An Indian Family Ended up in the Hospital After Eating Weed Thinking It Was a Vegetable

We asked experts why cooking with cannabis can sometimes lead to an ER visit.
July 2, 2020, 9:40am
cooking with weed Indian Family in Hospital Fenugreek
Image by Prianka Jain

A family of six in the Miyaganj village of the North Indian state of Uttar Pradesh ended up in the hospital on June 27 after cooking cannabis leaves they mistakenly assumed to be fenugreek, an ingredient often used in Indian cuisines.

According to local news sources, a vegetable seller named Naval Kishore sold weed, as a prank, to a family member named Nitesh claiming it was fenugreek. Nitesh then brought the packet home, where it was cooked along with potatoes to make an Indian dish known as aloo-methi.

While reports don’t mention how long it took for the high to kick in, the family apparently began to experience dizziness, and asked their neighbour to call a doctor. Some of them even lost consciousness. The hospital is yet to give an update on their recovery, but the police have caught Kishore, who admitted to the prank.

“There are three things that matter when it comes to taking drugs: it’s onset time, or the time it takes to start the process, how potent it is, and the duration it lasts for,” Dr Prashant Punia, a neurosurgeon based in the western Indian city of Pune, told VICE.

Punia pointed out that the active component in cannabis known as tetrahydrocannabinol (THC) takes longer to break down when ingested orally through edibles, and is broken down by the liver to convert to 11-hydroxy THC, a more potent psychoactive molecule. “The intent and lack of mental preparation are also important factors that led to such a reaction,” he said.

Since the family was eating the cannabis as a meal to suppress their hunger, and not to get high, the amount ingested went beyond their bodies’ limits.

“They probably didn’t eat enough for the THC content to be lethal, but since they had never tried it before, it may have triggered an overwhelming reaction in the brain’s neural pathways. People who accidentally consume cannabis tend to react differently. In this case, the fear of doom and unnatural feeling of the high may have caused their heart rate to go up, leading to paranoia or anxiety,” said Punia.

He added they may have lost consciousness in this tense situation so that their brain could avoid going through the overwhelming anxiety and fear the high may have triggered.

“I think this was a case of over-consuming cannabis,” said Viki Vaurora, the founder of the Great Legalisation Movement, a collective based in the South Indian city of Bengaluru that works to raise awareness about the medical and therapeutic potential of cannabis. Having worked with thousands of patients using cannabis extract oil to relieve their pain and symptoms, Vaurora says that he has previously observed cases of patients panicking after ingesting more than the prescribed dose.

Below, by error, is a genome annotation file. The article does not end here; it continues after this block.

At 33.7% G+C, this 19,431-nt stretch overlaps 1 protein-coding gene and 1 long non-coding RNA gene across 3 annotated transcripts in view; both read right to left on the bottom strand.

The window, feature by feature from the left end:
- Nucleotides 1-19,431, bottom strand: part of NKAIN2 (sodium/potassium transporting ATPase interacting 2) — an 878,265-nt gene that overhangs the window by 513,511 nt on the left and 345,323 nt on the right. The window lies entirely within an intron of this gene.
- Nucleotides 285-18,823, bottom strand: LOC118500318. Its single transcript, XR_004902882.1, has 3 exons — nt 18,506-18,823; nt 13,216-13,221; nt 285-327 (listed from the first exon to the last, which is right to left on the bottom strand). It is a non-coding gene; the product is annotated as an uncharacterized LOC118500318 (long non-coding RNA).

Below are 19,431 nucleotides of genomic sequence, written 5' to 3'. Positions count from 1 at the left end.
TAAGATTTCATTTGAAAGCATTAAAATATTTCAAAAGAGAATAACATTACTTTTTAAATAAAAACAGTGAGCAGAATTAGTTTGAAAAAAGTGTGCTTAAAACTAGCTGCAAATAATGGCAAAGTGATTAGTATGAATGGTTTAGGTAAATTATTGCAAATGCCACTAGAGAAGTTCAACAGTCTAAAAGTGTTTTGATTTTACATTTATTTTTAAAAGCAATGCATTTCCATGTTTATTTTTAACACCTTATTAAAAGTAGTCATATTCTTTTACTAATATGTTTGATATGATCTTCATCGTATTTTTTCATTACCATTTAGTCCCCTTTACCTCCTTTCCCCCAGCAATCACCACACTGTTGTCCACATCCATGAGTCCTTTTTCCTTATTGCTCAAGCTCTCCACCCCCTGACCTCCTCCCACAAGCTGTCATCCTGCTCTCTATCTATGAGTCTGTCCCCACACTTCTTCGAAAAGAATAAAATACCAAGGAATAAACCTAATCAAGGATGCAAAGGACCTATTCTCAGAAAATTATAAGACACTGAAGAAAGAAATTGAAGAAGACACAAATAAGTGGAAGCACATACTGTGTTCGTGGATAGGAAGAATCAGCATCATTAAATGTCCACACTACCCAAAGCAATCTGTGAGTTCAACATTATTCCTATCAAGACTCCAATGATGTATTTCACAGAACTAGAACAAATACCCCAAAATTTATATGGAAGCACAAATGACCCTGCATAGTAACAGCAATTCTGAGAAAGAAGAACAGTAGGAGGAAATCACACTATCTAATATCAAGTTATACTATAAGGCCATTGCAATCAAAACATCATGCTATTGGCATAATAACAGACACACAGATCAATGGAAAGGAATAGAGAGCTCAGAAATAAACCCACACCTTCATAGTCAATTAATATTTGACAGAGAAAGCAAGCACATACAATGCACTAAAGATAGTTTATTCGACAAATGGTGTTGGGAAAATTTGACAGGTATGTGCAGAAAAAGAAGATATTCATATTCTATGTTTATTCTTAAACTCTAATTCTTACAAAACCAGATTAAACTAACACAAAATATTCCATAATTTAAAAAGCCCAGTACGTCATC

“While we don’t know all the details about the patients’ illness and recovery, from the reports we can assume that they were given really strong cannabis flowers of the indica strain of the cannabis plant, which is meant to make you feel relaxed,” he said, adding that if it was the cannabis plant’s sativa strain, their heart rate would’ve increased, and they would’ve felt energetic and anxious, instead of passing out.

Vaurora also said that this reaction probably wasn’t prompted by the weed being adulterated with rat poison or shoe polish, as it often is in India. That would have led to nausea and vomiting, and not a loss of consciousness.

Cannabis has been consumed orally for centuries, even as far back as 1000 BC. Many ancient Chinese and Indian scriptures mention marijuana as a herb to treat digestive issues and chronic pain.

However, research now suggests that cannabis - which is not water-soluble - should be cooked in a fat-soluble substance like butter or oil. It should ideally also always be decarboxylated, which is the process of activating the psychoactive THC by heating the cannabis leaves or flowers before infusing them.

Concentrations of THC vary widely depending on different factors, such as where the product was grown and its quality. The effects of edibles can last for many hours, based on how much was ingested, as well as other factors like body weight, metabolism, and gender.

Overeating any cannabis product can result in symptoms like paranoid delusions, extreme sedation, hallucinations, and confusion. However, an edibles overdose rarely ever leads to more tragic consequences, with symptoms usually resolving themselves without lasting damage.

When the stakes get so high, some cannabis connoisseurs recommend eating pistachios, which contain a chemical called alpha-pinene that boosts mental stability, or citrus fruits like lemons or oranges which contain a citrusy terpene called limonene that has the ability to reduce anxiety.

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